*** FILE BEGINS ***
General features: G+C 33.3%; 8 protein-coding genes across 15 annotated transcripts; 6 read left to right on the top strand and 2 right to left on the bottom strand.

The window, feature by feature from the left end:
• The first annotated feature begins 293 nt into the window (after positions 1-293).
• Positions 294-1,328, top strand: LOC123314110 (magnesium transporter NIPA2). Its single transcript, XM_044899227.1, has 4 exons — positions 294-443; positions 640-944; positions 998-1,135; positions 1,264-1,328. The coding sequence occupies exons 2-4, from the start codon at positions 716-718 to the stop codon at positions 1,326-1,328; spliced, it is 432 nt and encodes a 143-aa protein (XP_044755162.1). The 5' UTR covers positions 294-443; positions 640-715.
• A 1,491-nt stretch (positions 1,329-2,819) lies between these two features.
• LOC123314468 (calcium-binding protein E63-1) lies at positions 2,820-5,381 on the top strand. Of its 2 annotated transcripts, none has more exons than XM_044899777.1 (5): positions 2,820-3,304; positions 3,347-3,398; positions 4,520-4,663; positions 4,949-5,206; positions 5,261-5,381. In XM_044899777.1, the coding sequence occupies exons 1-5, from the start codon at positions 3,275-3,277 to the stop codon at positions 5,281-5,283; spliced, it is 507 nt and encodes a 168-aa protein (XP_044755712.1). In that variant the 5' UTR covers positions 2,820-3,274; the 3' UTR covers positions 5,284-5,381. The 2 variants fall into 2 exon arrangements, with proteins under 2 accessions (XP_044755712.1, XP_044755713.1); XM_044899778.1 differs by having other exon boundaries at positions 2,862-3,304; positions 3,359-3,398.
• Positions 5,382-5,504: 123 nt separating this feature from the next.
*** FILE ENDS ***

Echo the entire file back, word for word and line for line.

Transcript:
General features: G+C 33.3%; 8 protein-coding genes across 15 annotated transcripts; 6 read left to right on the top strand and 2 right to left on the bottom strand.

The window, feature by feature from the left end:
• The first annotated feature begins 293 nt into the window (after positions 1-293).
• Positions 294-1,328, top strand: LOC123314110 (magnesium transporter NIPA2). Its single transcript, XM_044899227.1, has 4 exons — positions 294-443; positions 640-944; positions 998-1,135; positions 1,264-1,328. The coding sequence occupies exons 2-4, from the start codon at positions 716-718 to the stop codon at positions 1,326-1,328; spliced, it is 432 nt and encodes a 143-aa protein (XP_044755162.1). The 5' UTR covers positions 294-443; positions 640-715.
• A 1,491-nt stretch (positions 1,329-2,819) lies between these two features.
• LOC123314468 (calcium-binding protein E63-1) lies at positions 2,820-5,381 on the top strand. Of its 2 annotated transcripts, none has more exons than XM_044899777.1 (5): positions 2,820-3,304; positions 3,347-3,398; positions 4,520-4,663; positions 4,949-5,206; positions 5,261-5,381. In XM_044899777.1, the coding sequence occupies exons 1-5, from the start codon at positions 3,275-3,277 to the stop codon at positions 5,281-5,283; spliced, it is 507 nt and encodes a 168-aa protein (XP_044755712.1). In that variant the 5' UTR covers positions 2,820-3,274; the 3' UTR covers positions 5,284-5,381. The 2 variants fall into 2 exon arrangements, with proteins under 2 accessions (XP_044755712.1, XP_044755713.1); XM_044899778.1 differs by having other exon boundaries at positions 2,862-3,304; positions 3,359-3,398.
• Positions 5,382-5,504: 123 nt separating this feature from the next.